‘Do I need an editor?’ It’s a question we get asked a lot. It’s like being a musician and asking if you need a producer. Your feeling as a creative person is that you don’t, which makes you all kind of wrong. Roald Dahl had an editor. Jeffrey Archer has an editor. When I wrote my first book, I thought I didn’t need an editor. I was wrong. If you think you don’t need one, you’re wrong as well.

But why? What do they do? Apart from being unbiased about your manuscript (unlike your mum who thinks it is wonderful) they are trying to make the book the best it can be. I know you think you do too, but you can’t be unbiased about it. They pick up the obvious typos, they make suggestions about phrases that may work in a better way, they check quotes. All in all, it’s a bit like having your English teacher check your work, but they check only your work. You have their undivided attention and your book will be better for it.

Having established that, how much do they cost? I have seen every variation from £250 to £5000 for editing a 70,000 word book. Your job is to establish a good editor for a fair price determined by you and then find a way to pay that person. Letting an unedited book that is not also proof-read into the world is the same as committing commercial suicide. You can’t edit your own work. You have too much bias, too much insecurity and too much word blindness to do it. If you think having an editor read your work is scary, try letting your book out into the public without it being edited. An editor will give you notes. The public will be giving you reviews and there is a host of people out there who adore giving one-star reviews. Too many of those and your book won’t even make the 50p list at the local charity shop.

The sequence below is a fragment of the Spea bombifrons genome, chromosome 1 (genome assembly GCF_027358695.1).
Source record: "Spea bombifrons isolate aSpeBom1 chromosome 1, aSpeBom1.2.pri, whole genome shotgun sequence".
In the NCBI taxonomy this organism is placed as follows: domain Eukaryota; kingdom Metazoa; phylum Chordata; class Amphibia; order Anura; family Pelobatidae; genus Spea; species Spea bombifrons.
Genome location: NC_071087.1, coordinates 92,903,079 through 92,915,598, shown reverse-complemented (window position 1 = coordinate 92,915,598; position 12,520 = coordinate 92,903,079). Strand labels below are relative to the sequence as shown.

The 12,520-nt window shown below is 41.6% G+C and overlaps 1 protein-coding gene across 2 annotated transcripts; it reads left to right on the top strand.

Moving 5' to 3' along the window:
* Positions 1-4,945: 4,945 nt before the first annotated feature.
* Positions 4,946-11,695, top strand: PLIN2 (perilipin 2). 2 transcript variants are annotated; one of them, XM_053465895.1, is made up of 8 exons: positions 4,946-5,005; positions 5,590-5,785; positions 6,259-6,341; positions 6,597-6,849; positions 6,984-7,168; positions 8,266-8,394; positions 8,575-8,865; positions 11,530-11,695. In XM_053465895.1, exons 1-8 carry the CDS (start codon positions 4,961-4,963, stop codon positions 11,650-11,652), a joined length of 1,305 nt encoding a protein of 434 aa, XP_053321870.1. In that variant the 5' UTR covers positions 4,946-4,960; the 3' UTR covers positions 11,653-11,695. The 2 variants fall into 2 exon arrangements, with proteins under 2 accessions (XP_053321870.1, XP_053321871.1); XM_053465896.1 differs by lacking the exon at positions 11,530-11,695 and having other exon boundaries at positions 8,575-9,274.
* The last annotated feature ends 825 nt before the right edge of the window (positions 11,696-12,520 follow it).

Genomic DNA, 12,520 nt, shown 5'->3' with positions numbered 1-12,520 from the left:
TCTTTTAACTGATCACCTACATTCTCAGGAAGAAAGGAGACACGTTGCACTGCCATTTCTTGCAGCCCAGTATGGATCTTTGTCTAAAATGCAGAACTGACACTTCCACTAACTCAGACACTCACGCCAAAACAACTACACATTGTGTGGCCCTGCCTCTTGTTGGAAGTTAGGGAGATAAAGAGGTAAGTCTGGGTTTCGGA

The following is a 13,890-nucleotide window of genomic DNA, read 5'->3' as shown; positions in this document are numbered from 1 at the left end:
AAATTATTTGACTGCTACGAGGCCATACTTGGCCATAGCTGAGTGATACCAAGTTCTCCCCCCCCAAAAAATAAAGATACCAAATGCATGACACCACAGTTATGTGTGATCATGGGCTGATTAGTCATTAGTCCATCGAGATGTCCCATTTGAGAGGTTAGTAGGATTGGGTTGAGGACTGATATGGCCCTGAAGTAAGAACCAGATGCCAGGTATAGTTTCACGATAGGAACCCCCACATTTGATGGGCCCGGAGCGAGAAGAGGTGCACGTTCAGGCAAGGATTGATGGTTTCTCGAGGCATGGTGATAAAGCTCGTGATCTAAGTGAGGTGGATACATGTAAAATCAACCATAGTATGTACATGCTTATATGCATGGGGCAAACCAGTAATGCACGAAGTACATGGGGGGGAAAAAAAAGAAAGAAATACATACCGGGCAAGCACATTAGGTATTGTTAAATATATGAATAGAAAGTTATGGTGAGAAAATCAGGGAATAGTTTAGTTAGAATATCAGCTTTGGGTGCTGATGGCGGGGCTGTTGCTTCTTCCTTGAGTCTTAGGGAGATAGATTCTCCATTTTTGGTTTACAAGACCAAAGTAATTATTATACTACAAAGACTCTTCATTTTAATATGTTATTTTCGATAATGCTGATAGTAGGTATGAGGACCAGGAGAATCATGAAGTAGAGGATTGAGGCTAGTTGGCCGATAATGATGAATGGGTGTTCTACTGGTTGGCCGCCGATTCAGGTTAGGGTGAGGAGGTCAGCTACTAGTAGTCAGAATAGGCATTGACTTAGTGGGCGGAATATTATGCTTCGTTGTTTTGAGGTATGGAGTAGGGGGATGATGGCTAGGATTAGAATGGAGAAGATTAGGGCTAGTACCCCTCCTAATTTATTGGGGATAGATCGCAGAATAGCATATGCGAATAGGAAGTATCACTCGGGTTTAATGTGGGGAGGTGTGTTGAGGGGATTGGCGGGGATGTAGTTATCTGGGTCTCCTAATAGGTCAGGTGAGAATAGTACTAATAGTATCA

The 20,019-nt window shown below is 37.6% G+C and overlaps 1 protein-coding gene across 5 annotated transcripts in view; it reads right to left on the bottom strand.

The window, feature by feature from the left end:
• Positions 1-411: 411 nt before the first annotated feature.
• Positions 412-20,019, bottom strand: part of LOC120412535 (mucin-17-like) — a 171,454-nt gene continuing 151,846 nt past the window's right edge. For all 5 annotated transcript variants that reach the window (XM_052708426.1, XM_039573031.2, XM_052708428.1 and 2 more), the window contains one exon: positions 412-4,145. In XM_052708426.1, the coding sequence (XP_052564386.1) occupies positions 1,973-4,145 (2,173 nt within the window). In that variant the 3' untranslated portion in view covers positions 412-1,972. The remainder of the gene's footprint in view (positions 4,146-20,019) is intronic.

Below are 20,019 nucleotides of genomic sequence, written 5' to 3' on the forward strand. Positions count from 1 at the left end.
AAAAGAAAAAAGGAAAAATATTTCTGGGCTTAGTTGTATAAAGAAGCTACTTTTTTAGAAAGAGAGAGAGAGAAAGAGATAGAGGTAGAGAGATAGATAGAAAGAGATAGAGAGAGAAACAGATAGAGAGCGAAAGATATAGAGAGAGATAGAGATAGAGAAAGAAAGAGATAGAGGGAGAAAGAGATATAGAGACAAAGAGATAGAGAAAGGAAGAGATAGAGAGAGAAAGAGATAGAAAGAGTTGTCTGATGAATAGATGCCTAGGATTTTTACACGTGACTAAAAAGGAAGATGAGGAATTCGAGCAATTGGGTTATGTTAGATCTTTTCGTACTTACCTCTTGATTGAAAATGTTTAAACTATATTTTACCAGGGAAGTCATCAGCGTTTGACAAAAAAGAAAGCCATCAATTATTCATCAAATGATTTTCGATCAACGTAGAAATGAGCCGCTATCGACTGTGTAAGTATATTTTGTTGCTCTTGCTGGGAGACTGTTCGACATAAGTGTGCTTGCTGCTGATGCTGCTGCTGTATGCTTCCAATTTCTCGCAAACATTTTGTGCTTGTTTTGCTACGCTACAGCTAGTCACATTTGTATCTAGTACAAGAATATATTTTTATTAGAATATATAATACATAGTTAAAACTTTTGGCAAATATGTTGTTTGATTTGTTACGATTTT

All of this sounds ominous so what if you don’t have any money to pay an editor? The only real option is to call in a favour. Perhaps you know someone who would help you out. Perhaps you know another author that can look at your work objectively or a friend that is a history teacher or a relative that is studying English at least at ‘A’ level standard. Be aware though, that you are asking a massive favour. One that will take them time, possibly three weeks to a month so also think of a way that you could repay them. Arrange an event or something you know would make them happy. You can also invest in software called ‘Grammerly’ that can be a big help in finding many mistakes. Be aware though, it does miss things and sometimes gives you options that seem bizarre. It is an American software package so that may create some conflict in a British book. It is very helpful though and worth a monthly investment.

If none of this is an option then you have to find a way or release your book in an unprofessional way and as an author that isn’t something you really want to do, is it? We have editing and proof-reading built into our publishing packages. It does cost more but that reflects the time and care we spend on your book. We want it to be the best it can be as well. Which brings me full circle: if you’re self-publishing but can’t afford an editor I would have to suggest that you are not looking at the process in a professional way. For some people that is going to sound harsh, but the fact remains that you are trying to compete in a hugely competitive industry so ask yourself this. You have just bought the latest book by your favourite author. Within the first twenty pages you have found spelling mistakes and grammatical errors. How do you feel about spending £7.99 on that book and would you buy another by the same author? Now ask yourself, would your readers feel the same way?

As always if this has inspired more questions contact us at 3P Publishing on 01536 560410 or email andy@3ppublishing.co.uk. We look forward to hearing from you.

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